CARACAS, Venezuela (AP) — Venezuela's electoral council on Tuesday took steps to allow opponents of President Nicolas Maduro to try and initiate a recall referendum against the socialist leader.
The electoral authority delivered to opposition representatives the petition sheets needed to collect around 200,000 signatures to schedule a formal petition drive. The decision would normally draw scant attention except that the process had been mired by administrative hurdles that the opposition sees as an attempt by the government-stacked institution to protect Maduro.
Reflecting some of those tensions, a small group of government supporters hurled insults and threats against opposition leaders arriving to the downtown headquarters of the electoral council Tuesday, forcing them to briefly seek cover in the offices of the opposition-controlled congress across the street.
Although Maduro's approval rating has plummeted amid spiraling triple-digit inflation, a deep recession and widespread shortages, booting him from office won't be easy.
Just scheduling a referendum requires yet another petition drive, in which the opposition must gather signatures from 20 percent of the electorate, or around 4 million voters. And if the vote were ever held, the president would be removed only if the number of anti-Maduro votes exceeded the 7.6 million votes he received in the 2013 election.
In December's parliamentary elections, opposition candidates mustered only 7.7 million even though they won control of the legislature by a landslide.
Timing is also of the essence for the opposition because for new elections to be called, Maduro would need to be removed by year end. After that, his six-year term ending in 2019 would be completed by his vice president — a move seen as unlikely to produce the radical change many Venezuelans are clamoring for.
Still, the scope of the opposition's victory, as partial as it may seem, shouldn't be underestimated given the potential for foot-dragging at all levels of government, said David Smilde, a Tulane University sociologist who has lived in Venezuela for decades. Already, the government-stacked Supreme Court has stymied a number of laws approved by the opposition congress and on Monday struck down an attempt by lawmakers to pass a constitutional amendment cutting short Maduro's term.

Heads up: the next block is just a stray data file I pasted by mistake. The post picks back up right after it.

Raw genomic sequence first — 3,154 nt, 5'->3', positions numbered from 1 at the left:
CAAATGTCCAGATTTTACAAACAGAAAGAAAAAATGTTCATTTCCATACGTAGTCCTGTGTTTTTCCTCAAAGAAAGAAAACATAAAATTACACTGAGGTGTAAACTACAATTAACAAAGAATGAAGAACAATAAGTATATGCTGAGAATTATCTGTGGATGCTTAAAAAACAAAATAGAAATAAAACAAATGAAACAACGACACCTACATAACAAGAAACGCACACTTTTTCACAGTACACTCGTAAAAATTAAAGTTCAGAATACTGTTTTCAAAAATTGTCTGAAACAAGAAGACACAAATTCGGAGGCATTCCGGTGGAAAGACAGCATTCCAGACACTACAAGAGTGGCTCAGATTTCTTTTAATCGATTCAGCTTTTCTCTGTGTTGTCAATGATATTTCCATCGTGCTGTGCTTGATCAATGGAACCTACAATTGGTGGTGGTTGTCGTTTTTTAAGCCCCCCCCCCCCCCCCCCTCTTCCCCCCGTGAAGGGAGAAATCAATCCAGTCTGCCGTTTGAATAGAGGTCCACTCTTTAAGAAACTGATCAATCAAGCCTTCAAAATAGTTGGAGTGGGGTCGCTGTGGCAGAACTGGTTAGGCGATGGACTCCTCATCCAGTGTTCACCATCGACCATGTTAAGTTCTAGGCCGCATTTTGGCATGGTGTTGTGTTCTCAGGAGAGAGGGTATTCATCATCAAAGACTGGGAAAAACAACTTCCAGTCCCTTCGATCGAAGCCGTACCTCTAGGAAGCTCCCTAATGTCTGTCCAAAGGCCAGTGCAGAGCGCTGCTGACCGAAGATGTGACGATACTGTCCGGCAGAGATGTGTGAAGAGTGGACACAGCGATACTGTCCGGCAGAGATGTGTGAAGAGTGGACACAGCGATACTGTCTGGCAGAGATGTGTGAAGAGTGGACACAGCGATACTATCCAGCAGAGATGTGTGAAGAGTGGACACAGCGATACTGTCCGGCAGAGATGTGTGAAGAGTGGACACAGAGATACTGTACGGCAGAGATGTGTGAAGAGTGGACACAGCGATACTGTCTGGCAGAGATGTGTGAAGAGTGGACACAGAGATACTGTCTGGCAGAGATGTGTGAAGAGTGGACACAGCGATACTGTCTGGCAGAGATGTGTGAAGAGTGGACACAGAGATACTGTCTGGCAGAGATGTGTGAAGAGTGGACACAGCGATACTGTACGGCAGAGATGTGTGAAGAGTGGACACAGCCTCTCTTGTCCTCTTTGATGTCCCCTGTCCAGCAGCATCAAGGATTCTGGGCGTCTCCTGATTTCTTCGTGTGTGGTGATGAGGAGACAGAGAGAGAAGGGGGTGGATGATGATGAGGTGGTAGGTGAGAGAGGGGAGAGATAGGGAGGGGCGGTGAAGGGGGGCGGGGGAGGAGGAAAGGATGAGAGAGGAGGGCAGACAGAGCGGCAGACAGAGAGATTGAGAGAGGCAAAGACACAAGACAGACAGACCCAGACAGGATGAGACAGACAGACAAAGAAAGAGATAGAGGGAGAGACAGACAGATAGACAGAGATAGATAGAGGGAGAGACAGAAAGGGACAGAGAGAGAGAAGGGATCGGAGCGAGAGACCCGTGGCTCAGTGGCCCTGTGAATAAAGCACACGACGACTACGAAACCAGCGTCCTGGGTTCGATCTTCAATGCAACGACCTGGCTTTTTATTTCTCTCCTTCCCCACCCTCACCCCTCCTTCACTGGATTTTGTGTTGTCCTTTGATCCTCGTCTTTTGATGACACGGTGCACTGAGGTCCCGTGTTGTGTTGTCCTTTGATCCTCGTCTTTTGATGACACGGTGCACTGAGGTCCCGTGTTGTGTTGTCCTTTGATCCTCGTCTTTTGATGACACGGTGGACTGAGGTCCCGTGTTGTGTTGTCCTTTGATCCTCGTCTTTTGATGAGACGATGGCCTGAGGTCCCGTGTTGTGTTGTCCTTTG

"This could've been a sticking point because at any point the process can get hung up for weeks or months," said Smilde.
The immediate consequences are likely to deflate social tensions and more-strident calls for street protests like the ones that in 2014 led to the death of more than 40 people. A march called by the opposition Wednesday to demand action from the electoral council is now being revamped as an event to collect signatures, several opposition leaders said.
It's also likely to ease international pressure on Maduro, who has been fighting criticism from the U.S. and others that his government is blocking attempts at a peaceful democratic transition. This week, an opposition congressional delegation was scheduled to travel to Washington where they were expected to ask the Organization of American States to initiate proceedings to suspend Venezuela from the hemispheric group.
The OAS' Secretary General Luis Almargo, a harsh critic of the way the government tried to tilt the playing field ahead of December's legislative elections, expressed on Twitter his "satisfaction" the "positive decision" taken by the electoral council.